Coppermine wrote:See, AA, I see you as an exception and I think that's great. I feel like it's unfortunate that most teachers don't want to work at failing schools... but a lot of states themselves are coming up with comprehensive initiatives to get teachers to work at those schools; pay bonuses, relocation, higher pay... there is a shortage of good teachers in general in my opinion; or, not so much a shortage of good teachers... of teachers in general. I'm positive enough to think that majority of those who go into the profession of educating others are good teachers and that they're both underpaid and under appreciated. At least in my community.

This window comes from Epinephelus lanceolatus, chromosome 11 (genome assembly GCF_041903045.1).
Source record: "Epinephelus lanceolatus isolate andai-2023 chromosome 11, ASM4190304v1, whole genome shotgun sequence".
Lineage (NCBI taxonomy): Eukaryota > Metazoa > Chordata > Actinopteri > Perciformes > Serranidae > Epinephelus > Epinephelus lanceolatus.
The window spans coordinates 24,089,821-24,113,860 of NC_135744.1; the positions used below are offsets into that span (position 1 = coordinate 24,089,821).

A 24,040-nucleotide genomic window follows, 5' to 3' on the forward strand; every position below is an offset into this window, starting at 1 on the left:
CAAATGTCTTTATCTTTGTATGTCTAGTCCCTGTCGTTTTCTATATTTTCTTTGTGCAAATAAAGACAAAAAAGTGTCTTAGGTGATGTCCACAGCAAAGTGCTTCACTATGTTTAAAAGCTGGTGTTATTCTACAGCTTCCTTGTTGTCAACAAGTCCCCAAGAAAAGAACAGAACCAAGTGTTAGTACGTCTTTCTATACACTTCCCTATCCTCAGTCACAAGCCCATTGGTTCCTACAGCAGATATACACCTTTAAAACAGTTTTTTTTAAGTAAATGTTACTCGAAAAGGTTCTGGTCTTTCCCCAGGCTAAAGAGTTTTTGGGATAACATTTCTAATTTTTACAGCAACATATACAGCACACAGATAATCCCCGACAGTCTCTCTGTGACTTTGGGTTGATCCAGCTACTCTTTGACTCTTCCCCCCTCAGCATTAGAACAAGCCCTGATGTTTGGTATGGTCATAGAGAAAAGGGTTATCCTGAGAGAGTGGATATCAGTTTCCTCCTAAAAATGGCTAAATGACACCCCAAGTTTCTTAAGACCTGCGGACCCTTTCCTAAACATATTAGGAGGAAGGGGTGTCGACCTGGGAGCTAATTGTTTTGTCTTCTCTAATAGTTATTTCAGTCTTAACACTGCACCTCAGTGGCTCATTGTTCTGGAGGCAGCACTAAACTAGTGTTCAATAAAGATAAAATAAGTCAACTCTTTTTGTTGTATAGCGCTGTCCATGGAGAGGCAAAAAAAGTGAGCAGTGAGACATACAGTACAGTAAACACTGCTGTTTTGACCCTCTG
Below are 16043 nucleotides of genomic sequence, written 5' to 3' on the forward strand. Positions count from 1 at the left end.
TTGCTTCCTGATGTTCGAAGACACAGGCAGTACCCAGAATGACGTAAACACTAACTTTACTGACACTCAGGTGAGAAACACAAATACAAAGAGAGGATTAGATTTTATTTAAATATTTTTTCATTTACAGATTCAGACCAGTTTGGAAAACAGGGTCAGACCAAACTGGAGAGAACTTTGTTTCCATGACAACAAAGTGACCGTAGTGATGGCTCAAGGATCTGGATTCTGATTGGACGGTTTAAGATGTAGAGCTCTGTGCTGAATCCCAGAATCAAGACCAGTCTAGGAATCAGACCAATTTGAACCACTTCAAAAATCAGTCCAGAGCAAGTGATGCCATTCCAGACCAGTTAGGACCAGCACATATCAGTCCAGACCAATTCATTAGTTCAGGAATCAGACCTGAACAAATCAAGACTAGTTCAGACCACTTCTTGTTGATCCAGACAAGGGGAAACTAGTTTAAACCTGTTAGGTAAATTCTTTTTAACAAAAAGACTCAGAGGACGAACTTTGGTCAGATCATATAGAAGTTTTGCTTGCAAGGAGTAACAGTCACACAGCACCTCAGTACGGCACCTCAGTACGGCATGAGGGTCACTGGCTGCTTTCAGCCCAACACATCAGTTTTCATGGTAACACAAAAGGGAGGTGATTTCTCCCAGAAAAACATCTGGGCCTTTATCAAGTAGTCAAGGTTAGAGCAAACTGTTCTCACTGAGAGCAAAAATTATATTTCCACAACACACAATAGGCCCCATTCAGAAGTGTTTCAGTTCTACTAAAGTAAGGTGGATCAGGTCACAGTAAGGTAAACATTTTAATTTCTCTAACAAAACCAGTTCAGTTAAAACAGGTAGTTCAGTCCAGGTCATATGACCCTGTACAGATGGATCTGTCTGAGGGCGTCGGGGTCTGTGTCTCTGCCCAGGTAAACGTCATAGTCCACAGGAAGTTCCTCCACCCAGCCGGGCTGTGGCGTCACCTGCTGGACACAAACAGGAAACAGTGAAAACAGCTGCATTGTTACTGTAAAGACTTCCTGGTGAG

You know, you're right. I know, for instance, that my school is going to lose 60% of our English teachers next year. I may be one of them. And the sad thing is that it isn't the kids. It's the NCLB act. Because our school is considered "failing," I have to undergo the extra work and humiliation I mentioned in my first post in this thread. And the meetings and ridiculous requirements that the NCLB act are putting on the poorer schools are driving even more good, qualified teachers out of our poorer schools. I've already been offered a job in the best public school in the area for next year. I'd like to stay where I am, but I won't unless I get special permission to skip all (well, a vast majority) of the meetings and to actually teach in my classroom.